PD/A CRSP Nineteenth Annual Technical Report
Table of Contents
Cite as: [Author(s), 2002. Title.] In: K. McElwee, K. Lewis, M. Nidiffer, and P. Buitrago (Editors), Nineteenth Annual Technical Report. Pond Dynamics/Aquaculture CRSP, Oregon State University, Corvallis, Oregon, [pp. ___.]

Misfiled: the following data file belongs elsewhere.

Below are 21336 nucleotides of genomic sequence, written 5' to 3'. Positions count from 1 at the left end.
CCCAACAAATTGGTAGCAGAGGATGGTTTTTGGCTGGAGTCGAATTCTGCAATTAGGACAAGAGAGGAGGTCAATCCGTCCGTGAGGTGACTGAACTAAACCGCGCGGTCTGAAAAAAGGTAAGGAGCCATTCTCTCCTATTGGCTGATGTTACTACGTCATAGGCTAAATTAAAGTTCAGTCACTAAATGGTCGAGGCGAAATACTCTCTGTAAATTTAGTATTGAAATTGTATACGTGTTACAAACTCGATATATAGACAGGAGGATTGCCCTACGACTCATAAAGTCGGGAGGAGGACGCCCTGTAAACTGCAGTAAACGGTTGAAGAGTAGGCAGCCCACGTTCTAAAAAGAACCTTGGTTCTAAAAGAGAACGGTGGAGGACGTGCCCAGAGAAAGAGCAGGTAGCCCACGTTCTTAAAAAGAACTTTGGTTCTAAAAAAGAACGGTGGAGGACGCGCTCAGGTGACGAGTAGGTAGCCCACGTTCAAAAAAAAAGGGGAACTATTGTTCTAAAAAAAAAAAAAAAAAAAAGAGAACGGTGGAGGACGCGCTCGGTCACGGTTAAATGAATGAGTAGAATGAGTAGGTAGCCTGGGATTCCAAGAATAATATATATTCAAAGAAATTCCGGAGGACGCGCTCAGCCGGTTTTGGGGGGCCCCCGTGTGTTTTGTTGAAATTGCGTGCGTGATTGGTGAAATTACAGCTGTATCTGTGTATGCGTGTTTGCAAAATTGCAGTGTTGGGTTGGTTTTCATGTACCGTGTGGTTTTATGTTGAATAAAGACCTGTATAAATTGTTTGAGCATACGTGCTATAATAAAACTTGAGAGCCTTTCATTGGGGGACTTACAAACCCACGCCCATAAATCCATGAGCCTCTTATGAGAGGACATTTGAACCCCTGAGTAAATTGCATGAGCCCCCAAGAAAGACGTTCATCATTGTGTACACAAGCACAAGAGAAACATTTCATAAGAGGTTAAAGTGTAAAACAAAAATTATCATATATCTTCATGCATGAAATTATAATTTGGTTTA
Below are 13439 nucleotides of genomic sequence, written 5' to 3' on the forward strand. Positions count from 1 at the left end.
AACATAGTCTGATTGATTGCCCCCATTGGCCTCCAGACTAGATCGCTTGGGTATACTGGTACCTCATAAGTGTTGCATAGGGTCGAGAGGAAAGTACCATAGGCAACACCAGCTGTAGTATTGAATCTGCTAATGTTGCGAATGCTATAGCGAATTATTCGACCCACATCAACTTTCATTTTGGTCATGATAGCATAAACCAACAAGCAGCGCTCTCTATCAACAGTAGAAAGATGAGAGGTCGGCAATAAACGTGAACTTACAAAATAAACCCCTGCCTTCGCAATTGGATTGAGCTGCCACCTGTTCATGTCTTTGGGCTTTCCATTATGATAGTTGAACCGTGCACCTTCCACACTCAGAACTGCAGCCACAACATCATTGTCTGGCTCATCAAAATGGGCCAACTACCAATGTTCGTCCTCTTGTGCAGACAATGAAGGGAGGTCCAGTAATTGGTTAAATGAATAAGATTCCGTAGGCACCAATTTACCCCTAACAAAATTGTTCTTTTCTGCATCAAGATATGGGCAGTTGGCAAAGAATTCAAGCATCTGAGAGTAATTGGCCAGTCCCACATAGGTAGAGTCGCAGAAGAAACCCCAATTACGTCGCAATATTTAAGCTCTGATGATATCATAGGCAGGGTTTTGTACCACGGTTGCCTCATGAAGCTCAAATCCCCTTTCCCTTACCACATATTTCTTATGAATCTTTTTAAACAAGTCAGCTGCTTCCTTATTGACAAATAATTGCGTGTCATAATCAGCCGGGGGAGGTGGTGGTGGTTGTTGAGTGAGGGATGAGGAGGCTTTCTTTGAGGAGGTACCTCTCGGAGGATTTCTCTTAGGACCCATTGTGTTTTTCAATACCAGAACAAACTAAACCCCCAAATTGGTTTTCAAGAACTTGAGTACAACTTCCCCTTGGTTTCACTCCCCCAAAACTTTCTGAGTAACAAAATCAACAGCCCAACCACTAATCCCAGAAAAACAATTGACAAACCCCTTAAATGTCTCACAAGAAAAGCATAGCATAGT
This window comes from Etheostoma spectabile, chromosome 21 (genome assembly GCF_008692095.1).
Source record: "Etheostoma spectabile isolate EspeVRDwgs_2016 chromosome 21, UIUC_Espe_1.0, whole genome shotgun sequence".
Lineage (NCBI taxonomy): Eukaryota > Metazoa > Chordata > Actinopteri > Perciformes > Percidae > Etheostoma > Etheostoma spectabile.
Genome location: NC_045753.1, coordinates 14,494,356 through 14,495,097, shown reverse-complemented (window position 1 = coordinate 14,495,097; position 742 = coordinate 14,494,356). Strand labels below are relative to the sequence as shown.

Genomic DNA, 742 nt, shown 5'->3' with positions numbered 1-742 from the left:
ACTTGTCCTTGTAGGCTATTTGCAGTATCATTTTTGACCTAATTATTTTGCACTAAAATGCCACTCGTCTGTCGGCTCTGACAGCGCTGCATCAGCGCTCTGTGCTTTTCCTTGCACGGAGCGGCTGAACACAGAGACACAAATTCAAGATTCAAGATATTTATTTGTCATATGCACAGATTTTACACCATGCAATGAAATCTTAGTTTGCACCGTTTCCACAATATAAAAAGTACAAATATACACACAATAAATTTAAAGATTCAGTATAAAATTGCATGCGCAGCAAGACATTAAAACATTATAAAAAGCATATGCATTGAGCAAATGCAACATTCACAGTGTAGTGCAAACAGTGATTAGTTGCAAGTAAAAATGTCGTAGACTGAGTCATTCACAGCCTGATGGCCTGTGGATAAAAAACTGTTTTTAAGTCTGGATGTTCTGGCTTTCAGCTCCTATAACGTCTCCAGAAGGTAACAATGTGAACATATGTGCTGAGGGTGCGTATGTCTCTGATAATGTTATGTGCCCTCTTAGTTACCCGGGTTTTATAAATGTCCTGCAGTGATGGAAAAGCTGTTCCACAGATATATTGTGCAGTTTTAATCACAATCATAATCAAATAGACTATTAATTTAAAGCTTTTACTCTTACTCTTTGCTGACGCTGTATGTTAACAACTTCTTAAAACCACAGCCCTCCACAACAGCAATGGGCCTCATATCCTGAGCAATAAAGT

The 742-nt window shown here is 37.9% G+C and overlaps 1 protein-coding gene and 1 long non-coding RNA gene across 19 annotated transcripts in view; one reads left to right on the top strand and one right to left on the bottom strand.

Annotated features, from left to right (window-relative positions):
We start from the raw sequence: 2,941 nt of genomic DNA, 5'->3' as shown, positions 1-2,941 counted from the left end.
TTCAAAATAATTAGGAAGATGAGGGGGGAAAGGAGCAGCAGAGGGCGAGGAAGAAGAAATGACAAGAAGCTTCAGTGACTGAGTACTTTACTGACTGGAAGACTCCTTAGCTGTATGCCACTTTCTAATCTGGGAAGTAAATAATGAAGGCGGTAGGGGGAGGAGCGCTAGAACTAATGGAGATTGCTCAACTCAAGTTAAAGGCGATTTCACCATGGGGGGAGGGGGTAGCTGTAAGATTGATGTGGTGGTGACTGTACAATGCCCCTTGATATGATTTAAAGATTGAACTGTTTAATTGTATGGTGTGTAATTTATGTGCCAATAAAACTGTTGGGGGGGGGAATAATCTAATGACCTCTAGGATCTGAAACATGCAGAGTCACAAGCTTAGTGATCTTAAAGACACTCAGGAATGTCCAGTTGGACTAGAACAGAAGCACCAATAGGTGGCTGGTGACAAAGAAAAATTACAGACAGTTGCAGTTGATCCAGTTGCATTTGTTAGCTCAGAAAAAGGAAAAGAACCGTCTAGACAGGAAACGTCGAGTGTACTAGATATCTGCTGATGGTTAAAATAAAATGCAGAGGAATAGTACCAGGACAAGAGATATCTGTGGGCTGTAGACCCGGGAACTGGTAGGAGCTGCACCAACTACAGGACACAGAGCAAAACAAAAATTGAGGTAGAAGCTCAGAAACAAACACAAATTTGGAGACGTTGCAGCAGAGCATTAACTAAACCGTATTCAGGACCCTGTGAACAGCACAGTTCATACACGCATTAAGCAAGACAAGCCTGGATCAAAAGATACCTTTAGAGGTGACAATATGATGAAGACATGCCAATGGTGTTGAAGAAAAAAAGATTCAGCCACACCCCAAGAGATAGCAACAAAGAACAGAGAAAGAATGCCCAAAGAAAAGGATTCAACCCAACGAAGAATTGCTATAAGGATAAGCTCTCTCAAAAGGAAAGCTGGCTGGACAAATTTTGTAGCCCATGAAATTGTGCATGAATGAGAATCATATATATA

In a series of studies conducted in Malawi to determine the effects of different salinity concentrations on survival, growth, feed conversion, reproduction, and whole-body composition of five taxonomic groups of tilapiaOreochromis shiranus chilwae (Lake Chilwa strain), O. shiranus chilwae (Bunda College strain), O. karongae, O. shiranus shiranus, and Tilapia rendalliit was observed that the first three species grew faster in 10 salinity and would be recommended as potential candidates for brackishwater aquaculture in Malawi. T. rendalli and O. shiranus shiranus grew faster in fresh water (0 salinity) and are unsuitable for brackishwater aquaculture. With the exception of O. shiranus chilwae (Lake Chilwa strain) and O. shiranus chilwae (Bunda College strain), all species had lost carcass protein at the end of the study, suggesting that they used tissue protein as an additional energy source for osmoregulation and homeostasis. Salinity tolerance varied ontogenetically in almost all the above taxonomic groups, with younger individuals tolerating salinity longer than larger individuals. This study has also shown that the range of T. rendalli and O. shiranus shiranus would effectively be limited by salinity. The interactive effect of salinity and water temperature was not investigated in this study since all experiments were conducted at room temperature and ambient photoperiod. Temperature, however, has an influence on salinity tolerance, and in that light, we strongly recommend further investigations on the combined influence of the two abiotic factors (salinity and temperature) since they fluctuate together in nature, and their fluctuations may positively or negatively influence growth and reproductive performance of the above cichlids.